Take Two

News and culture through the lens of Southern California. Hosted by A Martínez

Scientist who discovered 'Lucy' 40 years ago: Turning point in our 'common origin'

by Take Two

The 3.2 million year old fossilized remains of "Lucy", the most complete example of the hominid Australopithecus afarensis, is displayed at the Houston Museum of Natural Science, August 28, 2007 in Houston, Texas. The exhibition is the first for the fossil outside of Ethiopia and has generated criticism among the museum community and others that believe the fossil is too fragile to be moved from it's home country. (Photo by Dave Einsel/Getty Images) Dave Einsel/Getty Images

Forty years ago, scientists made an incredible discovery in Ethiopia: a 40 percent complete skeleton of a previously unknown type of ancient hominid thought to be more than 3 million years old.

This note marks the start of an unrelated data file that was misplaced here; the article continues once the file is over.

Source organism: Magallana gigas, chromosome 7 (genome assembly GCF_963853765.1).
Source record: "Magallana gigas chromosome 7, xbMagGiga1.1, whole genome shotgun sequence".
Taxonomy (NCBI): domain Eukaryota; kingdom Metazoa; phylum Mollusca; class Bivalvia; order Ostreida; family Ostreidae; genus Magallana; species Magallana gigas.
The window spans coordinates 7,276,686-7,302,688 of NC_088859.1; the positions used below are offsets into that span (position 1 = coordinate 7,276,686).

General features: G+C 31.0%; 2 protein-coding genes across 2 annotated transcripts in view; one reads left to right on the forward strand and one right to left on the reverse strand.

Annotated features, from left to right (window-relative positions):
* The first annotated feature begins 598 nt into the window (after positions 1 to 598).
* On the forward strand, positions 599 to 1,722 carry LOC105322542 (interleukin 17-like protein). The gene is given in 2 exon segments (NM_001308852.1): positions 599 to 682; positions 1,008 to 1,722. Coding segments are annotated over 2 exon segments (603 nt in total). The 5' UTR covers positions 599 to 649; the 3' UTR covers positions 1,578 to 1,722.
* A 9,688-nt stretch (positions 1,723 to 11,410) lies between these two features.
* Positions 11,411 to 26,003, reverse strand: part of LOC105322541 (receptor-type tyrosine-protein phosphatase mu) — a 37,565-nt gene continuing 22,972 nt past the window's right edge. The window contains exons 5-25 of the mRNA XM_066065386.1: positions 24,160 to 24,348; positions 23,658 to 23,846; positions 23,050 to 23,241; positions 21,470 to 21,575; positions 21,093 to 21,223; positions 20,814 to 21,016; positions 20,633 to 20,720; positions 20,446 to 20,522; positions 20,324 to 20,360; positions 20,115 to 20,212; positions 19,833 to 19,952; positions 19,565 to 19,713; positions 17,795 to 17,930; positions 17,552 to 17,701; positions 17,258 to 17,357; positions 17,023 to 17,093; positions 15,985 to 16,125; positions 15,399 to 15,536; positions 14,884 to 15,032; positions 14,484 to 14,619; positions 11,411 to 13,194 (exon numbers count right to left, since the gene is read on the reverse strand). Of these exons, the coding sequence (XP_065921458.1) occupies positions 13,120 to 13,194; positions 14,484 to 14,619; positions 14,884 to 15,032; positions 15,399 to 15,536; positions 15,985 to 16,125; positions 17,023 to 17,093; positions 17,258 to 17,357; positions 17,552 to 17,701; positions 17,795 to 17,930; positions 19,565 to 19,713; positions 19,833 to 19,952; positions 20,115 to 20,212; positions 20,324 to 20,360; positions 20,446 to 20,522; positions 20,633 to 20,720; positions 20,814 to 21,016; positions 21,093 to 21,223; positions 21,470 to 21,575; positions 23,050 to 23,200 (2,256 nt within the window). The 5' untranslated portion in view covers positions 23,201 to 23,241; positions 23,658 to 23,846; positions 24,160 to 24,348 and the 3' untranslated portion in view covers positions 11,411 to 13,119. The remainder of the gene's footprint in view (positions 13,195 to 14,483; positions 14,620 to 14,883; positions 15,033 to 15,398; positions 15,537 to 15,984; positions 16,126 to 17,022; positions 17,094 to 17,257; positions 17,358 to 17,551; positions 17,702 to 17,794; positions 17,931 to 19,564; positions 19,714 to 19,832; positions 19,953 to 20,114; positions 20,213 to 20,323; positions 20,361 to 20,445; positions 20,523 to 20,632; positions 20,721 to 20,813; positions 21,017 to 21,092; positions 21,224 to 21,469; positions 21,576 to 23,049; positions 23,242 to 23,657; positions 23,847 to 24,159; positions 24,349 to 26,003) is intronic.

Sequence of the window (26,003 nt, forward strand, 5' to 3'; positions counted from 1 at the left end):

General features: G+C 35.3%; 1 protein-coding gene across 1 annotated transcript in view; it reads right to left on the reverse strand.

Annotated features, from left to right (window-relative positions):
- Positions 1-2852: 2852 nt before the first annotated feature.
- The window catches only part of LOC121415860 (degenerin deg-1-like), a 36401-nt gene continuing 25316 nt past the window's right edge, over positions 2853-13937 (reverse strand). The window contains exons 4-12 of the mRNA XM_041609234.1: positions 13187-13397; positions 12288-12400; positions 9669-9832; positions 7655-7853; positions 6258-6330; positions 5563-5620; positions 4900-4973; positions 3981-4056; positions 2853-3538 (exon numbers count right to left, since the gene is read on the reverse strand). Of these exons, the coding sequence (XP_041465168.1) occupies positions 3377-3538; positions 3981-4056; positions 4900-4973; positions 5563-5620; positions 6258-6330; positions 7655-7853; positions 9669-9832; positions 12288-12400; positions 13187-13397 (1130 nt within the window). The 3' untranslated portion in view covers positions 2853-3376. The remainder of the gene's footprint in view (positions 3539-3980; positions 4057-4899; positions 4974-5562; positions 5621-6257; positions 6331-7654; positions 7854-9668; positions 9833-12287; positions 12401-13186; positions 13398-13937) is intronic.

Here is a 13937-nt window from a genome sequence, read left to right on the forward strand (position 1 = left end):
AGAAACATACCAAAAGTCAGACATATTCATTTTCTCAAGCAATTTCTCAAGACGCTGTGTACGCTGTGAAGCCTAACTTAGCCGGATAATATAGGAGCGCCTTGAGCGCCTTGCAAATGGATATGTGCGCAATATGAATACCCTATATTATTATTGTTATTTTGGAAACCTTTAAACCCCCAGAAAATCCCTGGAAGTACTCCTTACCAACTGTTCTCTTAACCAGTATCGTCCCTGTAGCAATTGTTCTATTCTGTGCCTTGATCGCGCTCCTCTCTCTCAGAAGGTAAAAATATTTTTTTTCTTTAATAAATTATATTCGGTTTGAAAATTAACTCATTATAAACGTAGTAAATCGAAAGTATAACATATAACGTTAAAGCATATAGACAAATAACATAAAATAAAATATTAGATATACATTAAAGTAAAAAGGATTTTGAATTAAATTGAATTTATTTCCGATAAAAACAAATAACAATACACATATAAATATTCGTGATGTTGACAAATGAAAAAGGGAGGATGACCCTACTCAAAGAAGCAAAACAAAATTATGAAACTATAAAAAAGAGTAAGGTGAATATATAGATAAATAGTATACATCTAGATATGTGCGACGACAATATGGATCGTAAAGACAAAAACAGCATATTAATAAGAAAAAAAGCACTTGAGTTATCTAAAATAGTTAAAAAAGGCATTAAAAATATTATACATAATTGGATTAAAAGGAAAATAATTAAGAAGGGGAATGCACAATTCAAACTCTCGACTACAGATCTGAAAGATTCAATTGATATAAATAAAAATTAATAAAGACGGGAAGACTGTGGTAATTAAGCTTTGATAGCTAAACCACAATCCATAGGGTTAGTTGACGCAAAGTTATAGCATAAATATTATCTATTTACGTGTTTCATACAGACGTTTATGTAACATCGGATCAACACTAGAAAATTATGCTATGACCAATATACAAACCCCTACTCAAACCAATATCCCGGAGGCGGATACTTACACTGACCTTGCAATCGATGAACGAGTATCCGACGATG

They called her Lucy.

Lucy's discovery shook up the scientific world, sparking a rethinking of the origins of humans.

For more on the legacy of Lucy, Alex Cohen sat down with Dr. Donald Johanson, the scientist who first discovered Lucy. He's also the director of the Institute of Human Origins at Arizona State University.

Check out some photos of Lucy at ASU libraries Flickr page here.

 

 

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